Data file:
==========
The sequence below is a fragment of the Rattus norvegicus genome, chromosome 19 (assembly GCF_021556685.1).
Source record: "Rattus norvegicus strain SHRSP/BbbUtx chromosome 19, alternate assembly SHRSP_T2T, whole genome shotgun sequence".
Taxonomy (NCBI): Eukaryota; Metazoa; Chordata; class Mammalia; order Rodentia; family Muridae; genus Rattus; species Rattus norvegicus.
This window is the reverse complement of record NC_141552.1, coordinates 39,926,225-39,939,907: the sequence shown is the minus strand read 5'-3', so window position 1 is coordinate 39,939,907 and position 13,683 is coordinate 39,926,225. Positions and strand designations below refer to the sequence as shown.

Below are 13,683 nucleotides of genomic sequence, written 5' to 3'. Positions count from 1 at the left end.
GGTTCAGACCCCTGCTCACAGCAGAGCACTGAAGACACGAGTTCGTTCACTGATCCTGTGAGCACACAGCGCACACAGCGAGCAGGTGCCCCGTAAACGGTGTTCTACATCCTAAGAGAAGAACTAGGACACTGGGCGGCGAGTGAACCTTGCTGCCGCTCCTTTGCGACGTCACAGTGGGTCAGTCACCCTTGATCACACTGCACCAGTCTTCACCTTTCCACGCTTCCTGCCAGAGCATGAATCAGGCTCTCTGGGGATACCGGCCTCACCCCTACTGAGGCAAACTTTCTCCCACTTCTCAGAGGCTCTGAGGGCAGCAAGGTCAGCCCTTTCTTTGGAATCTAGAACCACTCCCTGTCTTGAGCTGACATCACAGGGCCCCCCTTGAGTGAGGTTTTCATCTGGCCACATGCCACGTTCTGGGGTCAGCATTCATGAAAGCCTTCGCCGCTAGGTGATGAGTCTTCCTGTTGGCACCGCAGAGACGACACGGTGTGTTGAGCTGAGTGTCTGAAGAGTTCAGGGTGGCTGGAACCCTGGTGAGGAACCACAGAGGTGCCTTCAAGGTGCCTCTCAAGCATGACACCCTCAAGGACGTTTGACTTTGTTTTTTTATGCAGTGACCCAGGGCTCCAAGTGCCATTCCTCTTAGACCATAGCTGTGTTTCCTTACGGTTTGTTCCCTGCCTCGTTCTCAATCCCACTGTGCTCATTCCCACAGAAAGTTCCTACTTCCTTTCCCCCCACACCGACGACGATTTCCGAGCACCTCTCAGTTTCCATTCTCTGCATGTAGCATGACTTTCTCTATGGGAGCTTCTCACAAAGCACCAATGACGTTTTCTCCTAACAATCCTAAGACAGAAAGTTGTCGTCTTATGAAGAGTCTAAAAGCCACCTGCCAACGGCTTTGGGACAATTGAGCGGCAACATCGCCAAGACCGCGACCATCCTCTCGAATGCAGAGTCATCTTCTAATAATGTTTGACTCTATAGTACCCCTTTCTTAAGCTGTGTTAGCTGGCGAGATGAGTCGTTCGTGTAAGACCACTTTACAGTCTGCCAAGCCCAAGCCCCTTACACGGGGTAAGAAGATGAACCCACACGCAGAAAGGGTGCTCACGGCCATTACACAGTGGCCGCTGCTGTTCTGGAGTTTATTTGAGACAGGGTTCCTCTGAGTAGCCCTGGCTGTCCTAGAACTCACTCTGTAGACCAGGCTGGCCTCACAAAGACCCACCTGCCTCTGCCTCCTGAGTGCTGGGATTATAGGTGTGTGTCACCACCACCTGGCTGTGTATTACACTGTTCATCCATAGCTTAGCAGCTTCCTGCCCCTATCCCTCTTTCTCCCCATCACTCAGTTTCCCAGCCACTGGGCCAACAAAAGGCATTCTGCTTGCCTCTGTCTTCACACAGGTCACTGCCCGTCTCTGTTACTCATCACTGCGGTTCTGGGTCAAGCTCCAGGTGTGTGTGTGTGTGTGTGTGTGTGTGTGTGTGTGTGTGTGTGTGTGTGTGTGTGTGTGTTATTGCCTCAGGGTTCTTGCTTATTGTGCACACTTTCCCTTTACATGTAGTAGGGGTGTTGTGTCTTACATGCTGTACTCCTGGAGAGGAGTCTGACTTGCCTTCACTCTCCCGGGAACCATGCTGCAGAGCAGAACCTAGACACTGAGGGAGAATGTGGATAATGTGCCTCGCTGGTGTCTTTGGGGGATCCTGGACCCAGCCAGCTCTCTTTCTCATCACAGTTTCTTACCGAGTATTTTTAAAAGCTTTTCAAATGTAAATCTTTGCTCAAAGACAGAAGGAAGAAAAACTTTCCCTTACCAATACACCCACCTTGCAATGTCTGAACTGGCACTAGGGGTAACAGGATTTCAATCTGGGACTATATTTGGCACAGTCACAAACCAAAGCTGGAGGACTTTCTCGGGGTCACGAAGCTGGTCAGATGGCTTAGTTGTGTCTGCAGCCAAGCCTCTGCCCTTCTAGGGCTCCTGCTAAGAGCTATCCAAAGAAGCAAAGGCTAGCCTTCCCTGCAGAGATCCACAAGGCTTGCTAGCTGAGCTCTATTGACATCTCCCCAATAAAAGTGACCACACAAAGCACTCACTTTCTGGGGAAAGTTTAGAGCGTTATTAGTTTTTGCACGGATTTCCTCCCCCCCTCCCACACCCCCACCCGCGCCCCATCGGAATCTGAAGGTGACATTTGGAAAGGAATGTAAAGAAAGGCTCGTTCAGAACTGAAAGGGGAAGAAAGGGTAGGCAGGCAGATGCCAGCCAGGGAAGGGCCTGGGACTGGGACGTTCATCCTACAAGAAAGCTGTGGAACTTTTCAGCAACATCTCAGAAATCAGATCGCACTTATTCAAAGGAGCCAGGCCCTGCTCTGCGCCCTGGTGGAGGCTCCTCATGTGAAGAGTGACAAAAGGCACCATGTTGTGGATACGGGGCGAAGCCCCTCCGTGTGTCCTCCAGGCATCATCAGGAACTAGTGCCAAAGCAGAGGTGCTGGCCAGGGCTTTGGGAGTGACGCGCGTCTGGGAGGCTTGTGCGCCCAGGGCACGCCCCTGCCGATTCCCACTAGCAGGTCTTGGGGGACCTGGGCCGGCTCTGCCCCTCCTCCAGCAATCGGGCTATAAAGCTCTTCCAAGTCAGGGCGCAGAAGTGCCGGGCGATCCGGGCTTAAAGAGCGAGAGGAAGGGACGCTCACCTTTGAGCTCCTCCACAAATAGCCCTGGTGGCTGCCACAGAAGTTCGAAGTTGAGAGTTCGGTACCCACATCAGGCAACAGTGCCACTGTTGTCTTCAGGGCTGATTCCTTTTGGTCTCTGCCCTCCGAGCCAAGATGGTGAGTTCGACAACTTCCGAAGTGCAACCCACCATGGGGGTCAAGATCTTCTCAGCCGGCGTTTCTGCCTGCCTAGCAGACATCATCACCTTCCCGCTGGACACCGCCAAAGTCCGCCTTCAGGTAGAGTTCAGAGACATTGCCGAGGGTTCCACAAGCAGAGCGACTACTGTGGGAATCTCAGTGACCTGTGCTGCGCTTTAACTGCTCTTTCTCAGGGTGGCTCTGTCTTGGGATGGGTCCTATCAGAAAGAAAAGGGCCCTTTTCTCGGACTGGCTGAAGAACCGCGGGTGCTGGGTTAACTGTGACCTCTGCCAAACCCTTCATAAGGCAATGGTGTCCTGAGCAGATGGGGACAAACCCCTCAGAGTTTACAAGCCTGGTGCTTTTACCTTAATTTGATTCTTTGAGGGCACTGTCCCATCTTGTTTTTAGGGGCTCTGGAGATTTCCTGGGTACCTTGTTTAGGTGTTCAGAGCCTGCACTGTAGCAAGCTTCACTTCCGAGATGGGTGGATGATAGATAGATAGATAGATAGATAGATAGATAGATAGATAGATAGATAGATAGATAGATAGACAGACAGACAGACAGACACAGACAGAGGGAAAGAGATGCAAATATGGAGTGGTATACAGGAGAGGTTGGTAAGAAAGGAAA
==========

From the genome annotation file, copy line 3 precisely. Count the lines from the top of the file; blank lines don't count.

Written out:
Taxonomy (NCBI): Eukaryota; Metazoa; Chordata; class Mammalia; order Rodentia; family Muridae; genus Rattus; species Rattus norvegicus.